Many S&P 100 companies that claim to care about climate change are either ignoring or derailing policies that could provide solutions to the crisis, a new report finds. A whopping 92 percent of companies on the S&P 100 index in 2019 have pledged to cut down their own planet-heating emissions, but just 40 percent are actually pushing lawmakers to address the climate crisis, and 21 percent have advocated against science-based climate policy over the past five years.
So while companies might sell themselves to consumers as planet-friendly, they’re not necessarily having the same conversations with decision-makers who are most responsible for tackling the crisis. Netflix, for example, plans to slash its greenhouse gases dramatically by the end of next year, but the streaming giant has yet to publicly advocate for any specific science-based climate policies, according to Ceres.
Corporations and lawmakers alike will need to do much more to meet the scale and urgency of the climate crisis. Scientists have found that global greenhouse gas emissions need to drop to essentially zero within a few decades to avoid a future on Earth to which life will struggle to adapt. But proposals by the Biden administration to overhaul US infrastructure and make the economy cleaner and greener are stalling in Congress.
It could also be bad for business for companies fail to live up to their climate pledges, says the nonprofit group Ceres that published the report. “Those companies that are not actively lobbying for science-based climate policies are effectively working against themselves, making it extremely challenging for them to achieve the bold targets they have set to clean up their own business operations, risking both their reputations and their financial performance,” Steven Rothstein, Ceres managing director of the Ceres Accelerator for Sustainable Capital Markets, said in a statement. After all, companies are facing mounting financial risks from climate catastrophe. Oatly, while not an S&P 100 company, recently disclosed that its oats are vulnerable to climate-induced disasters.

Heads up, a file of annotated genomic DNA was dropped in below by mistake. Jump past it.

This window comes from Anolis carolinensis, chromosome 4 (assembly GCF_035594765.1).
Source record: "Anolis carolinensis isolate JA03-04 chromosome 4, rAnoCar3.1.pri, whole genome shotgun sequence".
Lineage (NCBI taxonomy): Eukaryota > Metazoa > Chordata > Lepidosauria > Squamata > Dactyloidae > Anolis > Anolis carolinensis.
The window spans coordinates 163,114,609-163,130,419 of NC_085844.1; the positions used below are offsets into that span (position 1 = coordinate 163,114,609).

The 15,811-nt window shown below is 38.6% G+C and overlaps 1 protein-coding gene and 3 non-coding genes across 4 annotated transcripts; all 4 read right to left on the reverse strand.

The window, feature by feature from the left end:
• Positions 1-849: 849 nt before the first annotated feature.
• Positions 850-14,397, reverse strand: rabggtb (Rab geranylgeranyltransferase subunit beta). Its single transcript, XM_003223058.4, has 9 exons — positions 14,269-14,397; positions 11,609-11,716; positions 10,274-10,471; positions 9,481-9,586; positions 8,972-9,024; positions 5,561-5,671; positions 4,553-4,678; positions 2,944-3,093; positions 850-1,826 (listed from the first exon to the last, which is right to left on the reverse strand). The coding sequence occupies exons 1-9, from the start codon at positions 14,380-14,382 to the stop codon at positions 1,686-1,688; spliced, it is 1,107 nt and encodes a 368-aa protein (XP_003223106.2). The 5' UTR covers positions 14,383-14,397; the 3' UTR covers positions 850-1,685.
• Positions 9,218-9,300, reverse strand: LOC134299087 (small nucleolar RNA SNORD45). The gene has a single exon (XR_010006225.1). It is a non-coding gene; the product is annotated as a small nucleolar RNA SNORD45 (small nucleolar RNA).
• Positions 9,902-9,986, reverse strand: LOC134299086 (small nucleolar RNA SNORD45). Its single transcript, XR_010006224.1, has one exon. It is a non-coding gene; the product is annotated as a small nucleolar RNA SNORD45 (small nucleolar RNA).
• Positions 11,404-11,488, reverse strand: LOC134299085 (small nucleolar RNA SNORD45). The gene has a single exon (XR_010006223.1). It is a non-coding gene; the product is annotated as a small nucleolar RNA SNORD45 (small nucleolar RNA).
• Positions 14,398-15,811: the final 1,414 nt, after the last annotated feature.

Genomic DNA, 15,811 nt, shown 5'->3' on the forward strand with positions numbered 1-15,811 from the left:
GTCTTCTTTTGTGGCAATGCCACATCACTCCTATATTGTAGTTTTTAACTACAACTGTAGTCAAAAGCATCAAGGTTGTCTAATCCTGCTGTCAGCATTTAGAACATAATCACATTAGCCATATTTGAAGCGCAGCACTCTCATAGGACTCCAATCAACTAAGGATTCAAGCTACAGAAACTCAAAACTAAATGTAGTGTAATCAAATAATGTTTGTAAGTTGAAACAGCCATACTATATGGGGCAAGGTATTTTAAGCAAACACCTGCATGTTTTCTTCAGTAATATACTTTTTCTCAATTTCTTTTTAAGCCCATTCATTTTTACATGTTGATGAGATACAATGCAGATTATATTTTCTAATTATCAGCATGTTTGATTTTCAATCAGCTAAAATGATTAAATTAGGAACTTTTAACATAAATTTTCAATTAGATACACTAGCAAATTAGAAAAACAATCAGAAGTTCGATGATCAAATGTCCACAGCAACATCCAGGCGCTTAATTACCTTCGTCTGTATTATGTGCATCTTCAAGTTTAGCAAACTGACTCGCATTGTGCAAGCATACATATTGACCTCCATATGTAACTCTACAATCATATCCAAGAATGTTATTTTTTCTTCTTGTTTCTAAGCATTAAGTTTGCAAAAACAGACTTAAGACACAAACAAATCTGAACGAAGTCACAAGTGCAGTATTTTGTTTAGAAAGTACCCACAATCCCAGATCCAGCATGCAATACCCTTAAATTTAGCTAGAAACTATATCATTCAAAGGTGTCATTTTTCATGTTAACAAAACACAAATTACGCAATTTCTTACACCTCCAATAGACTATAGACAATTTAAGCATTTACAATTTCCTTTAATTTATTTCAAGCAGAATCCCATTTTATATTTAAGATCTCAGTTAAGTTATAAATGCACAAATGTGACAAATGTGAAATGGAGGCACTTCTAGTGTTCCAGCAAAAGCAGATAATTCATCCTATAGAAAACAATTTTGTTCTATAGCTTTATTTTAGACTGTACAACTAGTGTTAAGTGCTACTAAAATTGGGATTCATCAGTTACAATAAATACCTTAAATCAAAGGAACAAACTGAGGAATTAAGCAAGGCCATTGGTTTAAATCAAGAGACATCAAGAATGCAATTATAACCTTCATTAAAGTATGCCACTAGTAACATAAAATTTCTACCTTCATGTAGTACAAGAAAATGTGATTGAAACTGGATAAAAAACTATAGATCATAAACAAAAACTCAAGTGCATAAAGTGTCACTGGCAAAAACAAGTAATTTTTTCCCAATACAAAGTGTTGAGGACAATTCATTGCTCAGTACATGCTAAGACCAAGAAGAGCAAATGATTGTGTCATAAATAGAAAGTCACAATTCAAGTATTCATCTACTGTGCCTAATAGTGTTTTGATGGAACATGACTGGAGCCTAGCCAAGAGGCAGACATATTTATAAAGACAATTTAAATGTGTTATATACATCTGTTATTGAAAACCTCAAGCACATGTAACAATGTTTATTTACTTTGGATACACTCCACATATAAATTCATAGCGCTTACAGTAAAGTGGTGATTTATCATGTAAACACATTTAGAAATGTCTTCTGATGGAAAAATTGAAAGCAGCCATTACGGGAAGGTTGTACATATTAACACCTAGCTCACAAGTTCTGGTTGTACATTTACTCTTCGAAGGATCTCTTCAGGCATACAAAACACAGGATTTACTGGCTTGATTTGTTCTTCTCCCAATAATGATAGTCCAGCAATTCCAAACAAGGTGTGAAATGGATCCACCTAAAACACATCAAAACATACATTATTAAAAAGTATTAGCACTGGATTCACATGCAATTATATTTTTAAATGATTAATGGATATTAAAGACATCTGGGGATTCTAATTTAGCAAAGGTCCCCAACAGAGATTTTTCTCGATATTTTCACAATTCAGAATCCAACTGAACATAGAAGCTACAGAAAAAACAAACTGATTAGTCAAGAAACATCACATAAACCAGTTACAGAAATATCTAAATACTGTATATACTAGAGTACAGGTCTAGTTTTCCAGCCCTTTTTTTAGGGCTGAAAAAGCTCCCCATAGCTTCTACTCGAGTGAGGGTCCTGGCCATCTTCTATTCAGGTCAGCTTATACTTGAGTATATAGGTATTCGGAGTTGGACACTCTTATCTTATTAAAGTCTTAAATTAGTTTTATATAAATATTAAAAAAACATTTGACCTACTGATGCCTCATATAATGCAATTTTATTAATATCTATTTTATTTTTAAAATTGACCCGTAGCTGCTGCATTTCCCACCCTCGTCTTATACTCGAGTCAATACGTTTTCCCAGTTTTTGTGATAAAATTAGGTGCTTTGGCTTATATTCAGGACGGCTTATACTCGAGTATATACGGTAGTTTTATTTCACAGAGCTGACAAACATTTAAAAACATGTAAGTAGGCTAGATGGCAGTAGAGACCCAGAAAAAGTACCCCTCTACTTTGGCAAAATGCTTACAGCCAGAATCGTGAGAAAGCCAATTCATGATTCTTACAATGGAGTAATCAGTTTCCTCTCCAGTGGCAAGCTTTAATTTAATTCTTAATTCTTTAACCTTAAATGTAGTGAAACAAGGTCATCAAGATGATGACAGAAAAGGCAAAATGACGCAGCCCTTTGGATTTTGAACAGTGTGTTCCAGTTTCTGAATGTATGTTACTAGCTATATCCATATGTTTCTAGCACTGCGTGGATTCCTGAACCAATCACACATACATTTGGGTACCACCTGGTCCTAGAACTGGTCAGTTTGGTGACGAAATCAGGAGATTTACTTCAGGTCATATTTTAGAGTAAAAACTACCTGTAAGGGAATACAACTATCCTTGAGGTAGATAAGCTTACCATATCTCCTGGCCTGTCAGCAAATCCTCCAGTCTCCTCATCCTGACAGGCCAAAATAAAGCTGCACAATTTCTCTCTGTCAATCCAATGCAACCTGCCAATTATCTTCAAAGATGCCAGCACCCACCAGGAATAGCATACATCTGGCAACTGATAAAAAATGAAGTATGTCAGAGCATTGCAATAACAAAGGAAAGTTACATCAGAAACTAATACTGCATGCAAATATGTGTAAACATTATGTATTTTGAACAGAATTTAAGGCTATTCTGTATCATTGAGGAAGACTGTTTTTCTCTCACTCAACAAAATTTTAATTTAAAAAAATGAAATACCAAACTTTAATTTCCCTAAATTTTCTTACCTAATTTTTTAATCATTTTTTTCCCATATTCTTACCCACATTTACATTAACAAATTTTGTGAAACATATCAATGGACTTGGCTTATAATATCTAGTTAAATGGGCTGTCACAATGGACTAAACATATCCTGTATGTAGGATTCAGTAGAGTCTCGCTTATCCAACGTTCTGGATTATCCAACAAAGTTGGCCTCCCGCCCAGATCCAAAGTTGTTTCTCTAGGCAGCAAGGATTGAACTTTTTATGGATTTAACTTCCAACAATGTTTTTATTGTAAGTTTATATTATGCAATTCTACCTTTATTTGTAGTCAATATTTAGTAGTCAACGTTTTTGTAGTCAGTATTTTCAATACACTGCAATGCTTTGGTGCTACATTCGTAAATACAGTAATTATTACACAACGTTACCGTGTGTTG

Some companies have flip-flopped on climate change over the past several years, especially as political winds changed. Twelve of the companies Ceres assessed have both lobbied for and against policies aimed at stopping climate change. Take Ford: it previously supported Trump’s efforts to weaken fuel efficiency standards. But it switched sides to back California’s stricter standards in 2019 and then announced plans to reach carbon neutrality — cutting down and offsetting all of its emissions — by 2050.
Other companies are guilty of climate inaction by association, according to the report. About three-quarters of S&P 100 companies are members of the US Chamber of Commerce, which Ceres says “has long resisted the policies the nation needs to make its economy more sustainable.” Apple is the only company Ceres assessed that abandoned the chamber over its position on climate change.
Protesting inaction might be just what the US Chamber of Commerce and companies need to make changes. It’s not just Apple. Companies are facing more pressure from employees, consumers, and activist shareholders who are concerned about the environment. Shareholders have even recently pushed fossil fuel companies like Chevron and Exxon to hasten efforts to work more sustainably. There are plenty of ways to push for change, and every strategy will likely have to play a role in saving the planet.